“There is no reason to fear a schismatic church created by the [Communist] party. It will fade with the collapse of the regime,” he wrote. “But a schismatic church with the Pope’s blessing will be horrible!”

Cardinal Zen’s comments came in response to a recent interview with Vatican Secretary of State Cardinal Pietro Parolin, published in the Italian daily La Stampa. Zen posted the commentary on his blog in both Chinese and Italian.

Reading the interview “disgusts me,” the archbishop emeritus of Hong Kong said.

He accused Cardinal Parolin of shedding “crocodile tears” for persecuted Catholics in China, saying he “adores Ostpolitik” but “despises the genuine faith of those who firmly defend the Church, founded by Jesus on the Apostles.”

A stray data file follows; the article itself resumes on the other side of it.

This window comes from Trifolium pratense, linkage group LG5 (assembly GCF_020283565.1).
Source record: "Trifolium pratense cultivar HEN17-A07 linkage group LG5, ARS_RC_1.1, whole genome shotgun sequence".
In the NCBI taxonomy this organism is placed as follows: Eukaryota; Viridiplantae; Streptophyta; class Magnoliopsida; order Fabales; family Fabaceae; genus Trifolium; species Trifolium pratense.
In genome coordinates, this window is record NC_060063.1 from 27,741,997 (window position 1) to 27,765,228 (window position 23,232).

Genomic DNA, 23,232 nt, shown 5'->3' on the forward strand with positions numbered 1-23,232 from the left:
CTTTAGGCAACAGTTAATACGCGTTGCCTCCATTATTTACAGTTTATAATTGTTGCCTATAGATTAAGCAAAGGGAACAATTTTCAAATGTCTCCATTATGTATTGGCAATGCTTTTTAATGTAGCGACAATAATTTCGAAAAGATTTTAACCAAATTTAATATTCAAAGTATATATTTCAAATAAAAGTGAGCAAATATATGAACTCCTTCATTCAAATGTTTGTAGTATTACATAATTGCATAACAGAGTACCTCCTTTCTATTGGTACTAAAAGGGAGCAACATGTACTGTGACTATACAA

Parolin professes to bring healing to persecuted Catholics in China through “the balm of mercy,” Zen said, but in reality he is “rubbing salt in their wounds” by rewarding traitors, castigating the faithful, and “forcing a legitimate bishop to cede his post to an excommunicated one.”

The “most repugnant thing” Zen said he found in the interview was Parolin’s “dishonest exploitation” of Pope Benedict XVI’s Letter to Catholics in China. He charged the Vatican Secretary of State with “manipulating” the letter to make himself appear to be a “faithful supporter” of Benedict’s work, when he actually “thwarted all of Pope Ratzinger’s efforts to bring the Church in China back to the right path.”

In the lengthy blogpost, Cardinal Zen also spoke of his relationship with Pope Francis. He said he is sorry if his revelation of their private conversations caused the Holy Father any embarrassment. But he said he “remains convinced” that there is a “divide” between the Pope’s thinking and that of his collaborators, and that they are “having a field day taking advantage of the Pope’s optimism to pursue their goals.”